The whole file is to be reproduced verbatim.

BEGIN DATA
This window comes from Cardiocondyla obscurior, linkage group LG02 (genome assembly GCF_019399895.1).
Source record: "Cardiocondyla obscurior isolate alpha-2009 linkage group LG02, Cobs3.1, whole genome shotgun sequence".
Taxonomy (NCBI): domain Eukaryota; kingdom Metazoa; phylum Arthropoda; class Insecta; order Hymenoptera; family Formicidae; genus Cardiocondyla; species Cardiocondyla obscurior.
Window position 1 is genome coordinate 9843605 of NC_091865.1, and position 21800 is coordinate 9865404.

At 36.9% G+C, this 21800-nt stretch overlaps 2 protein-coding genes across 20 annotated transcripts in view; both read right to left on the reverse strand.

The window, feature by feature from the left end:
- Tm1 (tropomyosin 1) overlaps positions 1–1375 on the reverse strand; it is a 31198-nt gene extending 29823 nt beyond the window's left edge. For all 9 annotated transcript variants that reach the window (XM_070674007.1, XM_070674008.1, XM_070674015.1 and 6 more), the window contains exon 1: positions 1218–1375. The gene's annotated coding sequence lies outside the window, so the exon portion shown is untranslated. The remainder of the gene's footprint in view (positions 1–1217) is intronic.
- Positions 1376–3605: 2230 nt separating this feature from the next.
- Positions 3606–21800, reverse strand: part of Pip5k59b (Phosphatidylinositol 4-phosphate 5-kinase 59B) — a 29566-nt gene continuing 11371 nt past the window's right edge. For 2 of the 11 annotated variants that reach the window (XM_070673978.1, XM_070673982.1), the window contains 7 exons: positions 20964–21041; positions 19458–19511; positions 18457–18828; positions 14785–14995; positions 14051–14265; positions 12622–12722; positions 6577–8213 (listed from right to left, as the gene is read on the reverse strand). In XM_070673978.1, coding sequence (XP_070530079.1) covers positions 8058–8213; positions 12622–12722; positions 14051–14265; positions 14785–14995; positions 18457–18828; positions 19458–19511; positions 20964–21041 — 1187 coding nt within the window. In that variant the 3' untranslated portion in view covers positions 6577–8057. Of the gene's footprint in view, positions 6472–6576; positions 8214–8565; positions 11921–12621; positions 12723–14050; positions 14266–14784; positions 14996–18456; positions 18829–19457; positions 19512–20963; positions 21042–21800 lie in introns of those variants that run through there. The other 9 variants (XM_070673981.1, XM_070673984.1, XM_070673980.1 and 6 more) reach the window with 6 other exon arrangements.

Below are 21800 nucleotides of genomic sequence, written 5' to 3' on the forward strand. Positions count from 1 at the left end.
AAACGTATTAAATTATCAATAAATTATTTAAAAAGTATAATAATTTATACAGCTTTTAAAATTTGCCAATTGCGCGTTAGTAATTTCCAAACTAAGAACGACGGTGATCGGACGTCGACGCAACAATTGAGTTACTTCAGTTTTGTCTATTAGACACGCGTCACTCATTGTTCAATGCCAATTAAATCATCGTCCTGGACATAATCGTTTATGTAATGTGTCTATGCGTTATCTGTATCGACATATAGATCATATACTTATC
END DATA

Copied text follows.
This window comes from Cardiocondyla obscurior, linkage group LG02 (genome assembly GCF_019399895.1).
Source record: "Cardiocondyla obscurior isolate alpha-2009 linkage group LG02, Cobs3.1, whole genome shotgun sequence".
Taxonomy (NCBI): domain Eukaryota; kingdom Metazoa; phylum Arthropoda; class Insecta; order Hymenoptera; family Formicidae; genus Cardiocondyla; species Cardiocondyla obscurior.
Window position 1 is genome coordinate 9843605 of NC_091865.1, and position 21800 is coordinate 9865404.

At 36.9% G+C, this 21800-nt stretch overlaps 2 protein-coding genes across 20 annotated transcripts in view; both read right to left on the reverse strand.

The window, feature by feature from the left end:
- Tm1 (tropomyosin 1) overlaps positions 1–1375 on the reverse strand; it is a 31198-nt gene extending 29823 nt beyond the window's left edge. For all 9 annotated transcript variants that reach the window (XM_070674007.1, XM_070674008.1, XM_070674015.1 and 6 more), the window contains exon 1: positions 1218–1375. The gene's annotated coding sequence lies outside the window, so the exon portion shown is untranslated. The remainder of the gene's footprint in view (positions 1–1217) is intronic.
- Positions 1376–3605: 2230 nt separating this feature from the next.
- Positions 3606–21800, reverse strand: part of Pip5k59b (Phosphatidylinositol 4-phosphate 5-kinase 59B) — a 29566-nt gene continuing 11371 nt past the window's right edge. For 2 of the 11 annotated variants that reach the window (XM_070673978.1, XM_070673982.1), the window contains 7 exons: positions 20964–21041; positions 19458–19511; positions 18457–18828; positions 14785–14995; positions 14051–14265; positions 12622–12722; positions 6577–8213 (listed from right to left, as the gene is read on the reverse strand). In XM_070673978.1, coding sequence (XP_070530079.1) covers positions 8058–8213; positions 12622–12722; positions 14051–14265; positions 14785–14995; positions 18457–18828; positions 19458–19511; positions 20964–21041 — 1187 coding nt within the window. In that variant the 3' untranslated portion in view covers positions 6577–8057. Of the gene's footprint in view, positions 6472–6576; positions 8214–8565; positions 11921–12621; positions 12723–14050; positions 14266–14784; positions 14996–18456; positions 18829–19457; positions 19512–20963; positions 21042–21800 lie in introns of those variants that run through there. The other 9 variants (XM_070673981.1, XM_070673984.1, XM_070673980.1 and 6 more) reach the window with 6 other exon arrangements.

Below are 21800 nucleotides of genomic sequence, written 5' to 3' on the forward strand. Positions count from 1 at the left end.
AAACGTATTAAATTATCAATAAATTATTTAAAAAGTATAATAATTTATACAGCTTTTAAAATTTGCCAATTGCGCGTTAGTAATTTCCAAACTAAGAACGACGGTGATCGGACGTCGACGCAACAATTGAGTTACTTCAGTTTTGTCTATTAGACACGCGTCACTCATTGTTCAATGCCAATTAAATCATCGTCCTGGACATAATCGTTTATGTAATGTGTCTATGCGTTATCTGTATCGACATATAGATCATATACTTATC